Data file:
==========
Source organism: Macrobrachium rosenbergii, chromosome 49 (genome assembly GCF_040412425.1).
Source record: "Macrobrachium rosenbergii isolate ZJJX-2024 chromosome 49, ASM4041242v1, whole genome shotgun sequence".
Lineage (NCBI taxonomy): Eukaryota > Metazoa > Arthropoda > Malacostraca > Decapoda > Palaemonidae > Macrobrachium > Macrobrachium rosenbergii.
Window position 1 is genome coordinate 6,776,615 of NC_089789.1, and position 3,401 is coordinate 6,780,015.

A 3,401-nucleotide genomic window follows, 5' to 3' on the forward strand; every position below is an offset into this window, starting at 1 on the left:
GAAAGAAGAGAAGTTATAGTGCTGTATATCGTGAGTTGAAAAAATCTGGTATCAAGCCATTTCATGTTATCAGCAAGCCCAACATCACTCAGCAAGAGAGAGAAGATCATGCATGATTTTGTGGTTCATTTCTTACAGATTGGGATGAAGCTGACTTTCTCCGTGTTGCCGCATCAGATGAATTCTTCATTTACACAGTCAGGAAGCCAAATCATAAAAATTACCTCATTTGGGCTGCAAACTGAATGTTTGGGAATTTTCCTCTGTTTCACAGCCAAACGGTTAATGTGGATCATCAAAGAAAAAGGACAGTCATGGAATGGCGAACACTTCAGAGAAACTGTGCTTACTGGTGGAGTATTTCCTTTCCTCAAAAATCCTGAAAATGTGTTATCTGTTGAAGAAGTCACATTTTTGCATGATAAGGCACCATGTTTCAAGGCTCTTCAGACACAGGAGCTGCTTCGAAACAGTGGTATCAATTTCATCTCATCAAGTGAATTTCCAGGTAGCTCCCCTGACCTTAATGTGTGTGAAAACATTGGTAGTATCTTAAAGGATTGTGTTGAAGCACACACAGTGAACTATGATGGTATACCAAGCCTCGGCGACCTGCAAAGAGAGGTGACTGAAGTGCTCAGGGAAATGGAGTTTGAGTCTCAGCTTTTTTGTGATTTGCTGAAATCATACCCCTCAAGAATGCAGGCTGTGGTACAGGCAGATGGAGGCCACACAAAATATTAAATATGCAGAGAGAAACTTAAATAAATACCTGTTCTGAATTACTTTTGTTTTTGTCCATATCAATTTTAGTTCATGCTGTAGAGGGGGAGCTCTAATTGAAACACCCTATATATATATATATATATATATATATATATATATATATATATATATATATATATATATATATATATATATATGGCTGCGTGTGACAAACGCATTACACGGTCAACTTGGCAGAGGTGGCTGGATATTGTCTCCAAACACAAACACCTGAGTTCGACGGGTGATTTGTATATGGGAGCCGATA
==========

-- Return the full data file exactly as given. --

Source organism: Macrobrachium rosenbergii, chromosome 49 (genome assembly GCF_040412425.1).
Source record: "Macrobrachium rosenbergii isolate ZJJX-2024 chromosome 49, ASM4041242v1, whole genome shotgun sequence".
Lineage (NCBI taxonomy): Eukaryota > Metazoa > Arthropoda > Malacostraca > Decapoda > Palaemonidae > Macrobrachium > Macrobrachium rosenbergii.
Window position 1 is genome coordinate 6,776,615 of NC_089789.1, and position 3,401 is coordinate 6,780,015.

A 3,401-nucleotide genomic window follows, 5' to 3' on the forward strand; every position below is an offset into this window, starting at 1 on the left:
GAAAGAAGAGAAGTTATAGTGCTGTATATCGTGAGTTGAAAAAATCTGGTATCAAGCCATTTCATGTTATCAGCAAGCCCAACATCACTCAGCAAGAGAGAGAAGATCATGCATGATTTTGTGGTTCATTTCTTACAGATTGGGATGAAGCTGACTTTCTCCGTGTTGCCGCATCAGATGAATTCTTCATTTACACAGTCAGGAAGCCAAATCATAAAAATTACCTCATTTGGGCTGCAAACTGAATGTTTGGGAATTTTCCTCTGTTTCACAGCCAAACGGTTAATGTGGATCATCAAAGAAAAAGGACAGTCATGGAATGGCGAACACTTCAGAGAAACTGTGCTTACTGGTGGAGTATTTCCTTTCCTCAAAAATCCTGAAAATGTGTTATCTGTTGAAGAAGTCACATTTTTGCATGATAAGGCACCATGTTTCAAGGCTCTTCAGACACAGGAGCTGCTTCGAAACAGTGGTATCAATTTCATCTCATCAAGTGAATTTCCAGGTAGCTCCCCTGACCTTAATGTGTGTGAAAACATTGGTAGTATCTTAAAGGATTGTGTTGAAGCACACACAGTGAACTATGATGGTATACCAAGCCTCGGCGACCTGCAAAGAGAGGTGACTGAAGTGCTCAGGGAAATGGAGTTTGAGTCTCAGCTTTTTTGTGATTTGCTGAAATCATACCCCTCAAGAATGCAGGCTGTGGTACAGGCAGATGGAGGCCACACAAAATATTAAATATGCAGAGAGAAACTTAAATAAATACCTGTTCTGAATTACTTTTGTTTTTGTCCATATCAATTTTAGTTCATGCTGTAGAGGGGGAGCTCTAATTGAAACACCCTATATATATATATATATATATATATATATATATATATATATATATATATATATATATATATATATATATATATGGCTGCGTGTGACAAACGCATTACACGGTCAACTTGGCAGAGGTGGCTGGATATTGTCTCCAAACACAAACACCTGAGTTCGACGGGTGATTTGTATATGGGAGCCGATA